Next Monday marks the start of enrolment week at the Fast Lane Hospitality School’s Summer Programme. In case you haven’t heard of it, this is an intensive eight-week programme designed specifically for hotel, airline, restaurant and resort staff to remind them what business they’re in and how they can become better hosts, managers, cabin service directors, concierges and cabana boys.
Looking at the early registrations, it’s shaping up to be our busiest summer yet, with big contingents coming from New Zealand, South Korea, Japan, Brazil and Taiwan.
With so many governments still talking about being service economies and few delivering, we’re going to have a masterclass on what it means to be a service-minded society. Oddly, we’ve yet to see any registration forms from the Clegg-Camerons, the Jintaos or the Putins. Perhaps they’re all hoping for a deal if they sign up late?
Like any good centre for advanced learning, a big part of our draw is our faculty and this summer I’ve pulled in the best from some of my favourites. Signor Vito Cinque from the Hotel San Pietro is going to be running an “art of arrival” course alongside Malcolm Thompson from the Peninsula in Tokyo. The bartenders from the Fasano in São Paulo and Tan’s Bar at the Murata in Yufuin are offering a special degree programme called Cut the Bullshit and Pour the Man a Drink: the end of mixology nonsense.
Indeed, cutting out the nonsense is a key theme running through the programme. Classes will take the form of debates, simulations, “live” training, good old-fashioned lectures and a serious round of exams in August. Sorry, there’ll be no “webinars” (this is the last time that word will appear in this column) as this programme is all about eye contact and being around people. Moreover, all mobile communication devices will be banned from classrooms and notes must be taken down in a jotter with a fine pen.
While this might sound fussy, there’s nothing worse than receiving a handwritten note from a general manager (GM) that looks like it was scrawled with a chewed-up Bic pen clenched by a left foot.
It’s no surprise that one of the most popular courses deals with the global crisis in hotel GMs. You might have noticed this but increasingly hotel GMs either don’t exist or they’re too busy in crisis budget or social media meetings – more on the latter in a moment.
Present Sense: the importance of working the floor is a course that goes straight back to the basics and is aimed at people who are charged with running everything from large bistros to the upper decks of Boeings. It starts with greeting guests, recognising them (and remembering their names) and setting an example by constantly being in the lobby, around front desk, at doors one or two on a 777 and in the dining room.
The point is not about shaking hands and making banal chitter-chatter, it’s keeping an eye on everyone and everything. Does the guest at table 23 need a refill? Ditto the vase in the hallway on the 18th floor? Does housekeeping know that Mr Hariri likes his “dishdasha” lightly starched? Has maintenance in Singapore been advised that seat 1K’s upholstery is looking a bit frayed?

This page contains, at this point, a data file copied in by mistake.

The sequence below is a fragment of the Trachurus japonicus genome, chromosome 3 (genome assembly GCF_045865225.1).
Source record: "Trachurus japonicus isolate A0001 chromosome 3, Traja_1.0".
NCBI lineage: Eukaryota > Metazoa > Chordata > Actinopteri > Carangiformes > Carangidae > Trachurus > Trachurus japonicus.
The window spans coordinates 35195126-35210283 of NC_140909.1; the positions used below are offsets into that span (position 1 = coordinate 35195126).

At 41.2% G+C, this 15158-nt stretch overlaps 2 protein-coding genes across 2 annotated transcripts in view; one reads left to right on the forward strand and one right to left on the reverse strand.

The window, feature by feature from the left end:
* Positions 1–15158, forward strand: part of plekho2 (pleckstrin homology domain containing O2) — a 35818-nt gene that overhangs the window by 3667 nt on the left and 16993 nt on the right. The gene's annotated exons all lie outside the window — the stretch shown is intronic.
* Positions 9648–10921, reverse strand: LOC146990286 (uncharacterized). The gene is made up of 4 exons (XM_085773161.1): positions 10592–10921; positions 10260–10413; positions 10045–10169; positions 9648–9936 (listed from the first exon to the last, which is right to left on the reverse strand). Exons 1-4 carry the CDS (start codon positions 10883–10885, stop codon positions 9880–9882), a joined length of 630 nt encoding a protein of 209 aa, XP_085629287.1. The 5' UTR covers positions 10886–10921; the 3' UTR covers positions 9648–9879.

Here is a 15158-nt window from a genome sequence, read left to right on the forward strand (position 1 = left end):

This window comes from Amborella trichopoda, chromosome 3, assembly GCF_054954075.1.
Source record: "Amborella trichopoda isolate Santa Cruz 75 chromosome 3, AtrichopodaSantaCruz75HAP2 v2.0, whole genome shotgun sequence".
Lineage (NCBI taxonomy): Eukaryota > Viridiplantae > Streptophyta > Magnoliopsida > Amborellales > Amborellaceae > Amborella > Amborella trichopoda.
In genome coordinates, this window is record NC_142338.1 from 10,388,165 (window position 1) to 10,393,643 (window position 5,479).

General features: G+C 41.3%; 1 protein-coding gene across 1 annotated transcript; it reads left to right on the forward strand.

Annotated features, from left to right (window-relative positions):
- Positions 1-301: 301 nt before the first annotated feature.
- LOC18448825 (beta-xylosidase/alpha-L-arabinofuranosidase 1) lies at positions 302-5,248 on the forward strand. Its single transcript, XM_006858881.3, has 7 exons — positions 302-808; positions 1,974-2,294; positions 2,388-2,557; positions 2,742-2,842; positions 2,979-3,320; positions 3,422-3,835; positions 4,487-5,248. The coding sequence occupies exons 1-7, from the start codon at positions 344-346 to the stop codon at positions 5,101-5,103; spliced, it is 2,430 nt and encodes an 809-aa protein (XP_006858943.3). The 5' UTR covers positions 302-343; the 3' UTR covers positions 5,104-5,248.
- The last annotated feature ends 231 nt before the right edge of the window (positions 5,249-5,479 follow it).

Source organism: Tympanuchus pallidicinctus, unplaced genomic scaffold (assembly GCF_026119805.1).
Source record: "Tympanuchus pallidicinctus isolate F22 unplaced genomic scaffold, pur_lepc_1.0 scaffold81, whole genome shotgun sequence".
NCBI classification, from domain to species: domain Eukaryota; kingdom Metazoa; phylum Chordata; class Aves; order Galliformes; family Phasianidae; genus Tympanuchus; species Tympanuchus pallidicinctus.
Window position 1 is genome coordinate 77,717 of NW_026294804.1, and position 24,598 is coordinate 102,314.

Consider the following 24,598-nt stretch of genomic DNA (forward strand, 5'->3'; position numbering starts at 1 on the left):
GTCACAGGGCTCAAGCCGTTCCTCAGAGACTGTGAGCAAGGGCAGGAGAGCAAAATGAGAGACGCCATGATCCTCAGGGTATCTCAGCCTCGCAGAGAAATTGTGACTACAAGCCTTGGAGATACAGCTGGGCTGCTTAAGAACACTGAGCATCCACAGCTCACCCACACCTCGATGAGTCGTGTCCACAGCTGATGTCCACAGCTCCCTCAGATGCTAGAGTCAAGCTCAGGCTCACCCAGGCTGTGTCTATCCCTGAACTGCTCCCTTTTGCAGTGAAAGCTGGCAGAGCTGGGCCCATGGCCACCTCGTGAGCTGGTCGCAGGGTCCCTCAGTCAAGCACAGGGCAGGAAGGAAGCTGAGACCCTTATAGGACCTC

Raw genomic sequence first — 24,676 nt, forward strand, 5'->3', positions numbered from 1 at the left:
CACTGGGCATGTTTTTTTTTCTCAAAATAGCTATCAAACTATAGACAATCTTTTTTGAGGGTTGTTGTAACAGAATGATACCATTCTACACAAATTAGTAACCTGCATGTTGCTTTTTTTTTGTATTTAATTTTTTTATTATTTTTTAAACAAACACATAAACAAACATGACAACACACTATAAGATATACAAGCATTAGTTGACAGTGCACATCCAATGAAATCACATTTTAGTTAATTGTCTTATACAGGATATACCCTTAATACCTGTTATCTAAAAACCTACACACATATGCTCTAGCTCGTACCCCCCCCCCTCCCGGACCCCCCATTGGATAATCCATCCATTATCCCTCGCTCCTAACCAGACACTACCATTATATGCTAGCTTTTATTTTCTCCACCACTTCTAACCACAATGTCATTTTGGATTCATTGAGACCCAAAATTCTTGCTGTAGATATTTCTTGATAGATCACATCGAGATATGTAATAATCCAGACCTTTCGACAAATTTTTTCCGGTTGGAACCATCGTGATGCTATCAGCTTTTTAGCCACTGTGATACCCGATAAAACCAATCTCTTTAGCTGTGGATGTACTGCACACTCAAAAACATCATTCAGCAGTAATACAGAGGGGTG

This is the course that not only focuses on getting the details right but also restores both customer and investor confidence by getting well-paid managers out of the back office or galley and in front of the paying guest and passenger.
While this course is already waitlisted, there are many other openings. If you know of any colleagues, friends or regular hosts who might benefit from a summer of service boot camp, please encourage them to enrol at the Fast Lane Hospitality School. The following are all available:
Relight My Fire: why flickering LED simulated candle lights are lazy and look terrible. This course is all about mood and understanding the importance of good lighting. You’ll learn why all lights should be on dimmers, why low-energy coil bulbs make the most expensive suites look like convenience stores and why nothing beats a proper fireplace and a candle-lit dinner.
Don’t Panic: why one (even 20) bad review on Tripadvisor is not a crisis. The essence of this course is about focusing on what you’re meant to deliver rather than fighting fires that may never have even existed in the first place. Good management isn’t only about being gracious, it’s also about telling some guests where they can get off.
Rearranging the deck furniture: not every chair needs to be woven. This is a design and social anthropology course that gives managers the confidence to go their own way rather than follow the pack. Part of the course examines why, over the past decade, every seat on every terrace at every hotel had to be replaced by a dark woven plastic chair.
The Weightless/Waitless Guest: how to please frequent travellers every time. Taught by the people from the Grand Hyatt Tokyo, who show others how it’s possible to make guests levitate as they go to their room – greet them at the door, whisk them to the lift, offer them a coffee, ask them for their laundry and then gently close the door. Easy.
Tyler Brûlé is editor-in-chief of Monocle magazine
More columns at www.ft.com/brule